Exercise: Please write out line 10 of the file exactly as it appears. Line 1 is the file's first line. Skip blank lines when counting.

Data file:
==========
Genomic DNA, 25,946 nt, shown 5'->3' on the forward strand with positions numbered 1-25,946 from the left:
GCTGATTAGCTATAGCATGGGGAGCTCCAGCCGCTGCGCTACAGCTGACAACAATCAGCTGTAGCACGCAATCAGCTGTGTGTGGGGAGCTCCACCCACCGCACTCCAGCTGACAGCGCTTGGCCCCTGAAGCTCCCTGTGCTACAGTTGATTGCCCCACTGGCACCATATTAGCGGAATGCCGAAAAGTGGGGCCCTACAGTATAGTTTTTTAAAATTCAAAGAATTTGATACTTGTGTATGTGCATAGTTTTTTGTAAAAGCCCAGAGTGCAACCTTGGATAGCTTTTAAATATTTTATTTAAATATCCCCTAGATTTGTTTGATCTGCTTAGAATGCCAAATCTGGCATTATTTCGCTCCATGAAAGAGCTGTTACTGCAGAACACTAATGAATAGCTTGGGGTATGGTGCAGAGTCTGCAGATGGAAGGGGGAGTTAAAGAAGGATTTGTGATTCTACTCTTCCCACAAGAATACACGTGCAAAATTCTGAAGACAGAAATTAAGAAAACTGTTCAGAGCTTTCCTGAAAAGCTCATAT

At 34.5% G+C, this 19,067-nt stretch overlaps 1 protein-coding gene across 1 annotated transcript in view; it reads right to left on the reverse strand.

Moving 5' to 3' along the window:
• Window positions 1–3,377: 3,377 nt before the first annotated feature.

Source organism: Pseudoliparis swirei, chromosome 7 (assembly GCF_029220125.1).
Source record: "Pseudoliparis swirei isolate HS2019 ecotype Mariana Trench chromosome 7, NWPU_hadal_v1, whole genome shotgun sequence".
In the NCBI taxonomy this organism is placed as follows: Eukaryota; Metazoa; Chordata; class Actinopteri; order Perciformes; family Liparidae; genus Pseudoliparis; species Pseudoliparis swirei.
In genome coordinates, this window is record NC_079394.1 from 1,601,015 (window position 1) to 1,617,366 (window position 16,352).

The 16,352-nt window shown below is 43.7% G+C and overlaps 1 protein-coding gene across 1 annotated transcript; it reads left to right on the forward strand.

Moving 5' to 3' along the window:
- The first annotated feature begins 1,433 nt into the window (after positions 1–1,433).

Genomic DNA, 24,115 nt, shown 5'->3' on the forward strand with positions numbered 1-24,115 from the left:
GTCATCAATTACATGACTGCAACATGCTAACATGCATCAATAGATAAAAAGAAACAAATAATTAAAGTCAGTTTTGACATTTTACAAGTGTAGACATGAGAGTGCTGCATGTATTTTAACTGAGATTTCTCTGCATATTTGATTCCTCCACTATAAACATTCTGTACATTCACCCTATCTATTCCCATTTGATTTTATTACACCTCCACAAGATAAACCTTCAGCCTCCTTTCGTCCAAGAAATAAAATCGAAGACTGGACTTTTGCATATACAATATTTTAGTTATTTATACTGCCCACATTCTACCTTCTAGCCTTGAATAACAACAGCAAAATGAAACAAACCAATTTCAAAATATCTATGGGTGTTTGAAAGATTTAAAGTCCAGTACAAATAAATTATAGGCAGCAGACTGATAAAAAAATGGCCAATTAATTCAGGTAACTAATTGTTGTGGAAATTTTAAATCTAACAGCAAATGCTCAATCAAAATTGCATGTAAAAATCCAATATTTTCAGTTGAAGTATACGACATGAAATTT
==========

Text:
The 16,352-nt window shown below is 43.7% G+C and overlaps 1 protein-coding gene across 1 annotated transcript; it reads left to right on the forward strand.